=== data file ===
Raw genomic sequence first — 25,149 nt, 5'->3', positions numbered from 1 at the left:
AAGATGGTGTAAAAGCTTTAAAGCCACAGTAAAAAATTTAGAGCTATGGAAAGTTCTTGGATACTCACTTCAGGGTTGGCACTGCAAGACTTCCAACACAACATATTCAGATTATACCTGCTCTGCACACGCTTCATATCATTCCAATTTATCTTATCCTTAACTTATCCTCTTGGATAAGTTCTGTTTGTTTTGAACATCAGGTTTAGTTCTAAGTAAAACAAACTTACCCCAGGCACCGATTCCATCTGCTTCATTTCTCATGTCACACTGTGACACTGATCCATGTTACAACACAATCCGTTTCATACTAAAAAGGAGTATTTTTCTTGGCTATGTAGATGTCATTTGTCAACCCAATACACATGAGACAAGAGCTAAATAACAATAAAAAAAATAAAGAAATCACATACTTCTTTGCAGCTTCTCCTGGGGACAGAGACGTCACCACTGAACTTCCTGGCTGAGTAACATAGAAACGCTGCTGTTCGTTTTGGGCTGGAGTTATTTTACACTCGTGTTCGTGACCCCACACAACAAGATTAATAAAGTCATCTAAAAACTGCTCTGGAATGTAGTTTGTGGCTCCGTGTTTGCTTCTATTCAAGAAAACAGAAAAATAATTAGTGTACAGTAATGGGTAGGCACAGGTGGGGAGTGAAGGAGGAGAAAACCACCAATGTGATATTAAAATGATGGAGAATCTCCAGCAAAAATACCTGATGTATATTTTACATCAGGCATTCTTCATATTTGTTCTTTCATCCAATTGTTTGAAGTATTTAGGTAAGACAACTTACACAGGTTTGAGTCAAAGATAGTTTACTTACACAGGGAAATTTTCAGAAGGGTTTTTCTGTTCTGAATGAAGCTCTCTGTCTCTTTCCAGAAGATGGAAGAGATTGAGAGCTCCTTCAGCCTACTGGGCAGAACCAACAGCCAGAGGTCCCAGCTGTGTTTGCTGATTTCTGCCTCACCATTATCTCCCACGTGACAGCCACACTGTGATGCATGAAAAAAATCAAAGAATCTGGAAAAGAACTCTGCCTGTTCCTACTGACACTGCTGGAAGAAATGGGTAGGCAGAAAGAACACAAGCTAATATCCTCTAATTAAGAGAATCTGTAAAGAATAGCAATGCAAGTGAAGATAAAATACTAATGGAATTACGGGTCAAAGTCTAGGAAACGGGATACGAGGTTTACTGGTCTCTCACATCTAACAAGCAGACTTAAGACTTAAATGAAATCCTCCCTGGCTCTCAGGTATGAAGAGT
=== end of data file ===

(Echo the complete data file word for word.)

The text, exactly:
Raw genomic sequence first — 25,149 nt, 5'->3', positions numbered from 1 at the left:
AAGATGGTGTAAAAGCTTTAAAGCCACAGTAAAAAATTTAGAGCTATGGAAAGTTCTTGGATACTCACTTCAGGGTTGGCACTGCAAGACTTCCAACACAACATATTCAGATTATACCTGCTCTGCACACGCTTCATATCATTCCAATTTATCTTATCCTTAACTTATCCTCTTGGATAAGTTCTGTTTGTTTTGAACATCAGGTTTAGTTCTAAGTAAAACAAACTTACCCCAGGCACCGATTCCATCTGCTTCATTTCTCATGTCACACTGTGACACTGATCCATGTTACAACACAATCCGTTTCATACTAAAAAGGAGTATTTTTCTTGGCTATGTAGATGTCATTTGTCAACCCAATACACATGAGACAAGAGCTAAATAACAATAAAAAAAATAAAGAAATCACATACTTCTTTGCAGCTTCTCCTGGGGACAGAGACGTCACCACTGAACTTCCTGGCTGAGTAACATAGAAACGCTGCTGTTCGTTTTGGGCTGGAGTTATTTTACACTCGTGTTCGTGACCCCACACAACAAGATTAATAAAGTCATCTAAAAACTGCTCTGGAATGTAGTTTGTGGCTCCGTGTTTGCTTCTATTCAAGAAAACAGAAAAATAATTAGTGTACAGTAATGGGTAGGCACAGGTGGGGAGTGAAGGAGGAGAAAACCACCAATGTGATATTAAAATGATGGAGAATCTCCAGCAAAAATACCTGATGTATATTTTACATCAGGCATTCTTCATATTTGTTCTTTCATCCAATTGTTTGAAGTATTTAGGTAAGACAACTTACACAGGTTTGAGTCAAAGATAGTTTACTTACACAGGGAAATTTTCAGAAGGGTTTTTCTGTTCTGAATGAAGCTCTCTGTCTCTTTCCAGAAGATGGAAGAGATTGAGAGCTCCTTCAGCCTACTGGGCAGAACCAACAGCCAGAGGTCCCAGCTGTGTTTGCTGATTTCTGCCTCACCATTATCTCCCACGTGACAGCCACACTGTGATGCATGAAAAAAATCAAAGAATCTGGAAAAGAACTCTGCCTGTTCCTACTGACACTGCTGGAAGAAATGGGTAGGCAGAAAGAACACAAGCTAATATCCTCTAATTAAGAGAATCTGTAAAGAATAGCAATGCAAGTGAAGATAAAATACTAATGGAATTACGGGTCAAAGTCTAGGAAACGGGATACGAGGTTTACTGGTCTCTCACATCTAACAAGCAGACTTAAGACTTAAATGAAATCCTCCCTGGCTCTCAGGTATGAAGAGT